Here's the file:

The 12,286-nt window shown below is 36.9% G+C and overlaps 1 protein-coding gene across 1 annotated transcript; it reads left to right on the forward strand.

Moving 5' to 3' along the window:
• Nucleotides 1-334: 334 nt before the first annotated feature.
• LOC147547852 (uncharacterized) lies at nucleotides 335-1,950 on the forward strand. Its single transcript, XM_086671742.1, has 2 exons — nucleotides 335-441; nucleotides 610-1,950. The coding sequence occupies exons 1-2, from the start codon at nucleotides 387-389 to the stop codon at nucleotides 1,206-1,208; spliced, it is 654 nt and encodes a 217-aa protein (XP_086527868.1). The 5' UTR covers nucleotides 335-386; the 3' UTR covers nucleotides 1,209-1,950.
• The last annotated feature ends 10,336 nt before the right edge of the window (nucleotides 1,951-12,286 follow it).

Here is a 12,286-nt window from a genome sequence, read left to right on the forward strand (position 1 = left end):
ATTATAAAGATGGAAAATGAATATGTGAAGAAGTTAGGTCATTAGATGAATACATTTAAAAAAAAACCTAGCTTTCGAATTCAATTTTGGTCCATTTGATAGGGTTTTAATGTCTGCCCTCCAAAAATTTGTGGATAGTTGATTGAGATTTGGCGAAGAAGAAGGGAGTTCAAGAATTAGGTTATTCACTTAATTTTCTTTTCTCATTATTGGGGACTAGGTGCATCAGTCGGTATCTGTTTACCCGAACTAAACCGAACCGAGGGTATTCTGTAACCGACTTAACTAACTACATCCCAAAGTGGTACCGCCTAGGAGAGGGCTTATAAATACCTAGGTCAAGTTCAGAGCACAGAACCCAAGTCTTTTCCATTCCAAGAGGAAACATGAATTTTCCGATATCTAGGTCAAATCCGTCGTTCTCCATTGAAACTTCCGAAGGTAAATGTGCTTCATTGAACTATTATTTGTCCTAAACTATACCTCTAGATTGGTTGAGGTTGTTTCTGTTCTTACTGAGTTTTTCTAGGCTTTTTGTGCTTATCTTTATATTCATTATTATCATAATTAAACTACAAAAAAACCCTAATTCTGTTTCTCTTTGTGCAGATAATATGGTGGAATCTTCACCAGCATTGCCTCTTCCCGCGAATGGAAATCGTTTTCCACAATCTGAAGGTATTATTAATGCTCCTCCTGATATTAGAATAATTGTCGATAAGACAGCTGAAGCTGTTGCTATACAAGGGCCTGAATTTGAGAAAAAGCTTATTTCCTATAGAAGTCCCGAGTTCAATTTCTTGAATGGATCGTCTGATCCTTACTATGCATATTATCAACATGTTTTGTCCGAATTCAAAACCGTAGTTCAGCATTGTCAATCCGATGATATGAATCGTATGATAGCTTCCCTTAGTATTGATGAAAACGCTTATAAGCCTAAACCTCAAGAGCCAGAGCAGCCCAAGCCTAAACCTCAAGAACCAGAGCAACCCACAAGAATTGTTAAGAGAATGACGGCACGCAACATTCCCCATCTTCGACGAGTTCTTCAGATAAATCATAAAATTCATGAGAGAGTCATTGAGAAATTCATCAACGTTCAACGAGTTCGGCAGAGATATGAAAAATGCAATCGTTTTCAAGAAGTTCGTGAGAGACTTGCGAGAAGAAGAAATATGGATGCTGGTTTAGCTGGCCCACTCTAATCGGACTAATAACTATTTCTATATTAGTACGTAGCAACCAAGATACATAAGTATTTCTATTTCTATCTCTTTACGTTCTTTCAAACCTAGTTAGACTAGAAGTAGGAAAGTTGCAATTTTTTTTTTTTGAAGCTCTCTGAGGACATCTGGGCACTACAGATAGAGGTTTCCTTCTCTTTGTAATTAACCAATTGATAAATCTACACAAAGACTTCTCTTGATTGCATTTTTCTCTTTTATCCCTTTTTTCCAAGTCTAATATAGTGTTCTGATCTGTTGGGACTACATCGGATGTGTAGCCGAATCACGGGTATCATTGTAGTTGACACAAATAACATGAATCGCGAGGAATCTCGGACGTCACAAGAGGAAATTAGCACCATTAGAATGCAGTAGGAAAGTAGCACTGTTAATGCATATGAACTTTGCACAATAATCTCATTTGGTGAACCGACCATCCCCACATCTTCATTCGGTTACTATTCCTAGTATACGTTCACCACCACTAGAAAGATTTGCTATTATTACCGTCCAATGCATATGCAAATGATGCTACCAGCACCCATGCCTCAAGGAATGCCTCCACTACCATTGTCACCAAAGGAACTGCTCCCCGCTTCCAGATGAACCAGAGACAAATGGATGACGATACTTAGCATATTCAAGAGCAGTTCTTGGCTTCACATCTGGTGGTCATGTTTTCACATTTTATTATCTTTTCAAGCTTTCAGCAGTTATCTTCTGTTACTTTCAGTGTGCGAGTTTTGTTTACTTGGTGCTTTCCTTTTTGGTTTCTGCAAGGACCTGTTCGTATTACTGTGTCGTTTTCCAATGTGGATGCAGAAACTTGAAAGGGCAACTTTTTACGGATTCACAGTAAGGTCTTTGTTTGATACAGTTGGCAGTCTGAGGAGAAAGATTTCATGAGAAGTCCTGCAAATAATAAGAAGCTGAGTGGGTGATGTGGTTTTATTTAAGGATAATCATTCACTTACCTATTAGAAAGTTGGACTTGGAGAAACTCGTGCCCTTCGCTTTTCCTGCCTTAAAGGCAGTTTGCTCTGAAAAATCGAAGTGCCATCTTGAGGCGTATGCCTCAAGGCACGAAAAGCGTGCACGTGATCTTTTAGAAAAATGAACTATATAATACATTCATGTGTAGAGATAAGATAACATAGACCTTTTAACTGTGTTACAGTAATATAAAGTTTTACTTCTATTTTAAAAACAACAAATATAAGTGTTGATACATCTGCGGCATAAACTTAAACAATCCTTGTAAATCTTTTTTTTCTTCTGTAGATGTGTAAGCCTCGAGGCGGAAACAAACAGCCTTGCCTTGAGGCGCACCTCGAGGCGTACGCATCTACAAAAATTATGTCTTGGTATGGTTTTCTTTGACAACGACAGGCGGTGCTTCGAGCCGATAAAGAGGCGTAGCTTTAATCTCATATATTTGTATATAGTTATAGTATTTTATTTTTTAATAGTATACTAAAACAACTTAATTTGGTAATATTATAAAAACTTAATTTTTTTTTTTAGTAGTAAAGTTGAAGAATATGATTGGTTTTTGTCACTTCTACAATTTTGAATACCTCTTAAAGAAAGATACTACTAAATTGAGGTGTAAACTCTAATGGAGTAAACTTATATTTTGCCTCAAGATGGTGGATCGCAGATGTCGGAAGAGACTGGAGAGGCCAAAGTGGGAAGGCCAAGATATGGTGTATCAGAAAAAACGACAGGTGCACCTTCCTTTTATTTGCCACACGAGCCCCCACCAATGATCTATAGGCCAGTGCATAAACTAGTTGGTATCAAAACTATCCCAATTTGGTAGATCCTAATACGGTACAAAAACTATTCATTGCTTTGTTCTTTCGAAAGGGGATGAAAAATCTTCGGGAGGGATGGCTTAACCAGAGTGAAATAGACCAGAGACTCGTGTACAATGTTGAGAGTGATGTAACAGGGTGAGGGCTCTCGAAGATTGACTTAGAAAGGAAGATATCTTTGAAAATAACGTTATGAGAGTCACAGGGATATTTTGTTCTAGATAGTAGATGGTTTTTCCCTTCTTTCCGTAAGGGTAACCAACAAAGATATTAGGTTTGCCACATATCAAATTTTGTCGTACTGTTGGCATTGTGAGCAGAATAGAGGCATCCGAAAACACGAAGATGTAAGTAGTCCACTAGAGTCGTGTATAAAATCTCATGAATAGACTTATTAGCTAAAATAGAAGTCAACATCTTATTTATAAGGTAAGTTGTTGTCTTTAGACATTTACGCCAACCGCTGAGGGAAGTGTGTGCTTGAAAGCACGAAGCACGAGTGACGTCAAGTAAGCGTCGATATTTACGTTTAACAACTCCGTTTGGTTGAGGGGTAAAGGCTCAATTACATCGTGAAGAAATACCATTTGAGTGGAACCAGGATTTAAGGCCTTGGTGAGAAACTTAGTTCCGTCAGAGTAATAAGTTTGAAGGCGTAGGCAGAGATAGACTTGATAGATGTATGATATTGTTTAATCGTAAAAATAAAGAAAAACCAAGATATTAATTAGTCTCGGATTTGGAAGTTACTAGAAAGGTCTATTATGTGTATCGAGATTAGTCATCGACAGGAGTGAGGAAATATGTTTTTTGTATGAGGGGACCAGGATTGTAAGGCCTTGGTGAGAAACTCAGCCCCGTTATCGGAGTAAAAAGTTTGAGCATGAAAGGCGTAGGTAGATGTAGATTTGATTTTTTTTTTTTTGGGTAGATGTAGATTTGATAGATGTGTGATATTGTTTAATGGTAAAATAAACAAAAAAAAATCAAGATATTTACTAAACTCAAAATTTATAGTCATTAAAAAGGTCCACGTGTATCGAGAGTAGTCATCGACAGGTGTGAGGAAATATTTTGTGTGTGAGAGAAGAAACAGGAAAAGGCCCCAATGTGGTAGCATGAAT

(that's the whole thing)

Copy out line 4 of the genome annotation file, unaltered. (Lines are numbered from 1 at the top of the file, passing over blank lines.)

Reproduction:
• LOC147547852 (uncharacterized) lies at nucleotides 335-1,950 on the forward strand. Its single transcript, XM_086671742.1, has 2 exons — nucleotides 335-441; nucleotides 610-1,950. The coding sequence occupies exons 1-2, from the start codon at nucleotides 387-389 to the stop codon at nucleotides 1,206-1,208; spliced, it is 654 nt and encodes a 217-aa protein (XP_086527868.1). The 5' UTR covers nucleotides 335-386; the 3' UTR covers nucleotides 1,209-1,950.